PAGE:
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Forestry Guidance: UKFS Practice Guide
Forestry Guidance: UKFS Practice Note
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Forestry Guidance: UKFS Technical Note

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80 Search Results

  • Publications

    Adapting forest and woodland management to the changing climate

    Lead Author: Gail Atkinson
    Our climate is changing rapidly, with milder, wetter winters, warmer summers, longer growing seasons and more frequent extreme conditions, including drought periods and heavy rainfall events. The projected rate of climate change is unprecedented and therefore action is essential now to improve the resilience of forests and woodlands, and to protect the benefits that they […]
  • Publications

    Controlling grey squirrels in forests and woodlands in the UK

    Lead Author: Robin Gill
    This Technical Note provides updated information on methods of grey squirrel control.
  • Publications

    Managing forest operations to protect the water environment

    This Practice Guide provides advice to forest managers, practitioners, planners and supervisors, on how forest operations should be planned and managed to protect the water environment.
  • Publications

    Assessing the stem straightness of trees

    Lead Author: Andrew Price
    Stem straightness is important in determining tree and log value. The ability to make an effective assessment before harvesting is useful for forest managers and practitioners to improve forecasting, planning, marketing and resource use. This Technical Note describes three methods for assessing stem straightness in standing trees: visual assessment, photogrammetric measurement and terrestrial lidar. It […]
  • Publications

    Deciding future management options for afforested deep peatland

    Lead Author: Forestry Commission (Scotland)
    This guide will help forest managers and agents in Scotland decide the best future management option for afforested deep peat sites (defined here as soils with a peat layer of 50 cm or more). It explains the principles and assessment methods of the ‘Forestry on peatland habitats’ supplementary guidance that Forestry Commission Scotland published in […]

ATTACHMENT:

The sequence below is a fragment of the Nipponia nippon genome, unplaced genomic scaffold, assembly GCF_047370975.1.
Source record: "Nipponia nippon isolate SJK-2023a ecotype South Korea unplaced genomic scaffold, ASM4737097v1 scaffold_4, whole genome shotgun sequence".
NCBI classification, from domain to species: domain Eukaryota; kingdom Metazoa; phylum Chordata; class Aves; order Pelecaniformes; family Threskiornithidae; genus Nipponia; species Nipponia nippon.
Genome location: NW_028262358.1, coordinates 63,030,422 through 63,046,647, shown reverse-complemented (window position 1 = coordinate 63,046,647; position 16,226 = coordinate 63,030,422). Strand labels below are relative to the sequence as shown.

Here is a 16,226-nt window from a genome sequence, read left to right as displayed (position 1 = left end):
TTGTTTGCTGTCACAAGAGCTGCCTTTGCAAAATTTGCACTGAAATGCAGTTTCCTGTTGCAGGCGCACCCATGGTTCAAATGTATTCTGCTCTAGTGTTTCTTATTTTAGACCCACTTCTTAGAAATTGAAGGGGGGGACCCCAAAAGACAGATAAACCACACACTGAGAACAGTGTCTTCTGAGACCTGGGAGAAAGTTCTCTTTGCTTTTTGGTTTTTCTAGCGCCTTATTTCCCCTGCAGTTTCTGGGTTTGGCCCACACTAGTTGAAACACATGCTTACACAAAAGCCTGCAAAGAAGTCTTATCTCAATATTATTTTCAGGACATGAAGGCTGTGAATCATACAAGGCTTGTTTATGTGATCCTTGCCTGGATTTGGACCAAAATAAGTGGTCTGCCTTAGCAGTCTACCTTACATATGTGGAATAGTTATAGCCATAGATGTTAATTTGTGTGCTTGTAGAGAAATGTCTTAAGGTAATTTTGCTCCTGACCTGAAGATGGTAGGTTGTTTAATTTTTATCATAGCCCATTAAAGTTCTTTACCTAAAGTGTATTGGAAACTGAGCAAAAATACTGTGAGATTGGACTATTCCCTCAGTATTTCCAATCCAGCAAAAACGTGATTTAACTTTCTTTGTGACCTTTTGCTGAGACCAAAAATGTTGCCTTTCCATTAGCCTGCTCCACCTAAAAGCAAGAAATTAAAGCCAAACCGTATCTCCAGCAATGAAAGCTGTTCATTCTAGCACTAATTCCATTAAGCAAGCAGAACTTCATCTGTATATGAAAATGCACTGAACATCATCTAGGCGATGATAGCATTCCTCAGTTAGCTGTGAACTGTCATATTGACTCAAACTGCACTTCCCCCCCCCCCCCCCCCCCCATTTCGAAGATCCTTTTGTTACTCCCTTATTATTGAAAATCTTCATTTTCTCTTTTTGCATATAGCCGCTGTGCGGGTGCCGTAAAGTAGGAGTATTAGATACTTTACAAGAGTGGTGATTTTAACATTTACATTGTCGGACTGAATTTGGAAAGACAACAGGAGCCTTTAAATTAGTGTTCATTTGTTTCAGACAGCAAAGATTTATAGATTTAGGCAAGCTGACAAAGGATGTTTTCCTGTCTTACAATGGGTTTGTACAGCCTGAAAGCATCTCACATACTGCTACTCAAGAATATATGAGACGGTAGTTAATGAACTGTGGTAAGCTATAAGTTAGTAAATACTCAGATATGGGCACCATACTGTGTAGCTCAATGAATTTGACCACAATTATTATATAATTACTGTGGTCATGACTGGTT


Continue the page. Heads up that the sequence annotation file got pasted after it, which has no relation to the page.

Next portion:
• Publications

    Managing open habitats in upland forests

    Lead Author: Forestry Commission
    The proportion of open space in many forests and woodlands is increasing as forest management plans are implemented and forests are restructured. Landowners and forest managers are increasingly being encouraged to manage this ground for biodiversity objectives but in some situations the management of open ground may be more complex and challenging than the management […]
  • Publications

    Design techniques for forest management planning

    Lead Author: Forestry Commission
    Forest management plans are the key reference documents for monitoring and assessing forests and forestry practice in Britain. They define and communicate forest and woodland management proposals, set out how sustainable forest management is to be achieved and describe the consequences of management activities over time. Forest management planning involves assembling and integrating a wide […]
  • Publications

    Managing forests in acid sensitive water catchments

    Lead Author: Forestry Commission
    Atmospheric pollution in the form of acid deposition has been dramatically reduced since international controls on emissions were introduced in the 1980s. However, acidification still affects acid-sensitive regions of the UK, damaging fisheries and causing adverse ecological changes in freshwaters. Forestry is known to influence the degree of acidification, principally due to the ability of […]
  • Publications

    Building wildfire resilience into forest management planning

    Lead Author: Forestry Commission
    Wildfire events are predicted to increase in frequency in the UK due to increased land-use pressure and climate change. Wildfires can have a number of impacts on sustainable forest management and, in some extreme cases, may have devastating human and environmental consequences. Reducing the incidence and impact of wildfires in forests and woodlands through good […]
  • Publications